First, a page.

USPSTF 2016: Aspirin for Primary Prevention of Cardiovascular Disease and Colorectal Cancer

Pearls from HippoEd’s Primary Care RAP (November 2016):

  • Low dose aspirin daily 81mg is used to provide primary prevention of CV disease (stroke and MI) and colon cancer.

  • USPSTF in April 2016 release new guidelines that recommended (Grade B) low dose aspirin for all adults aged 50-59 who met the following criteria:

    • 10% or greater 10-year CV disease risk

    • Not at increased risk of bleeding

    • Life expectancy of at least 10 years

    • Willing to take low dose aspirin daily for at least 10 years

  • The new guidelines focus on risk of GI bleeding, duration of therapy and no longer separate genders

  • For whom is low dose aspirin (ie: “baby aspirin”, 81mg daily) recommended in the primary prevention of CV disease and colorectal cancer? As of April 2016 USPSTF says the following adults would benefit:

    • Grade B: Adults age 50-59

      • 10% or greater 10-year CV disease risk

      • Not at increased risk of bleeding

      • Life expectancy of at least 10 years

      • Willing to take low dose aspirin daily for at least 10 years

    • Grade C: Adults aged 60-69 that meet the above criteria should be considered but ultimately the decision is an individual one

    • Not enough information either way: Adults aged greater than 70 or less than 50

  • What has changed in these new recommendations?

    • No more differences in gender

    • Emphasizing risk and duration of therapy (magic number is 10)

  • What are the benefits and risks? Aspirin prevents MI and colon cancer but does not prevent death from these conditions.

    • Women: If you have 1000 adults aged 50-59 that take an aspirin 365 day per year for 10 years, you prevent 15 MIs, 14 ischemic strokes and 14 cases of colorectal cancer. But you also cause 20 GI bleeds (usually upper GI) and 4 hemorrhagic strokes.

    • Men: Same group and intervention, you prevent 21 MIs, 9 ischemic strokes and 13 cases of colorectal cancer. You will also have 28 GI bleeds and 2 hemorrhagic strokes.

    • Net: saving 10-15 events per 100,000 patient years. The majority will see no benefit.

Recommendation Summary

Population Recommendation Grade
(What’s This?)
Adults aged 50 to 59 years with a ≥10% 10-year CVD risk The USPSTF recommends initiating low-dose aspirin use for the primary prevention of cardiovascular disease (CVD) and colorectal cancer (CRC) in adults aged 50 to 59 years who have a 10% or greater 10-year CVD risk, are not at increased risk for bleeding, have a life expectancy of at least 10 years, and are willing to take low-dose aspirin daily for at least 10 years. The USPSTF recommends the service. There is high certainty that the net benefit is moderate or there is moderate certainty that the net benefit is moderate to substantial.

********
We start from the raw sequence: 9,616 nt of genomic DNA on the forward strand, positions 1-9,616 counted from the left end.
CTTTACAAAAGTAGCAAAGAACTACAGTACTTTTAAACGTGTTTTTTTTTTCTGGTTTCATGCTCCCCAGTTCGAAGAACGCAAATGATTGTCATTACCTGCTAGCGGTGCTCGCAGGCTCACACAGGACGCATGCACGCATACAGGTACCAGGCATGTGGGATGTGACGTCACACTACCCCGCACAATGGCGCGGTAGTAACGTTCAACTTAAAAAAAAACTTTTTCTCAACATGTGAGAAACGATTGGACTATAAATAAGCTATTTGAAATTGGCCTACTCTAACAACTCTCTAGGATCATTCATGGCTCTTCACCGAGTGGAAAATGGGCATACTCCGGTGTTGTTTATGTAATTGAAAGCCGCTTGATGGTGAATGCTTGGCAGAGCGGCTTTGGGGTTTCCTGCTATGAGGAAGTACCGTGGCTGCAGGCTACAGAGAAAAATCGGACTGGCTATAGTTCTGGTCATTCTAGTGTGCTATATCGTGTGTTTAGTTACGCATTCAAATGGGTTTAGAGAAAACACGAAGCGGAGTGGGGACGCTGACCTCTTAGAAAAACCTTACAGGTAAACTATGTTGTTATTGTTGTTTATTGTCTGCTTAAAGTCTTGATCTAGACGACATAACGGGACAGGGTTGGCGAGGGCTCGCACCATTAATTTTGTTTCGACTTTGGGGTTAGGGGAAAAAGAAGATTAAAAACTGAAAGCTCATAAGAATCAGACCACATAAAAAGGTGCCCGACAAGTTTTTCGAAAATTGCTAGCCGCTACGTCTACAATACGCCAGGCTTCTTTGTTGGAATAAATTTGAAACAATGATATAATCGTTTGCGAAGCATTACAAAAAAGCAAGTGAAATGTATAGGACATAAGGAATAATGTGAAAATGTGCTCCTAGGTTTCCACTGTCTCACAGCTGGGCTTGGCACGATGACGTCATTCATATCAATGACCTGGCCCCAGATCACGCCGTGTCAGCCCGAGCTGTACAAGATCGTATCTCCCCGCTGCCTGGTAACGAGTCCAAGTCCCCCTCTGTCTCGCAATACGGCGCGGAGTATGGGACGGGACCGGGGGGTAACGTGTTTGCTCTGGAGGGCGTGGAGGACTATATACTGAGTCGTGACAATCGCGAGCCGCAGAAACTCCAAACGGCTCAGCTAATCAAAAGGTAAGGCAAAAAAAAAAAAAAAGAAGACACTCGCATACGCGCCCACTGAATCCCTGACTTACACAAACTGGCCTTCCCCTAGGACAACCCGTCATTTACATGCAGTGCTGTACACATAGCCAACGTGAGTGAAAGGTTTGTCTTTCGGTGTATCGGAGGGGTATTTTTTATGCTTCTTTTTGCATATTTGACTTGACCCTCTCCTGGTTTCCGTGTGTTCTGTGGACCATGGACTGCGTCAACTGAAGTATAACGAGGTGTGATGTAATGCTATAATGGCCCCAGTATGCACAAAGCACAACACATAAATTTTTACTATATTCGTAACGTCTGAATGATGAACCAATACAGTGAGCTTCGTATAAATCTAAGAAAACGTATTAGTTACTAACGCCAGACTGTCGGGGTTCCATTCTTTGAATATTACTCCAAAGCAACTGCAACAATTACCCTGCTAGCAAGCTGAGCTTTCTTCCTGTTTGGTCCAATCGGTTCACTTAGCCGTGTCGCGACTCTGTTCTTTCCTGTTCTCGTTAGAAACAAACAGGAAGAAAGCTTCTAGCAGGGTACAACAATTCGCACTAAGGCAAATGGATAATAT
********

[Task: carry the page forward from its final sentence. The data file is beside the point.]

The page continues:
Adults aged 60 to 69 years with a ≥10% 10-year CVD risk The decision to initiate low-dose aspirin use for the primary prevention of CVD and CRC in adults aged 60 to 69 years who have a 10% or greater 10-year CVD risk should be an individual one. Persons who are not at increased risk for bleeding, have a life expectancy of at least 10 years, and are willing to take low-dose aspirin daily for at least 10 years are more likely to benefit. Persons who place a higher value on the potential benefits than the potential harms may choose to initiate low-dose aspirin. The USPSTF recommends against routinely providing the service. There may be considerations that support providing the service in an individual patient. There is at least moderate certainty that the net benefit is small.
Adults younger than 50 years The current evidence is insufficient to assess the balance of benefits and harms of initiating aspirin use for the primary prevention of CVD and CRC in adults younger than 50 years. The USPSTF concludes that the current evidence is insufficient to assess the balance of benefits and harms of the service. Evidence is lacking, of poor quality, or conflicting, and the balance of benefits and harms cannot be determined.
Adults aged 70 years or older The current evidence is insufficient to assess the balance of benefits and harms of initiating aspirin use for the primary prevention of CVD and CRC in adults aged 70 years or older. The USPSTF concludes that the current evidence is insufficient to assess the balance of benefits and harms of the service. Evidence is lacking, of poor quality, or conflicting, and the balance of benefits and harms cannot be determined.
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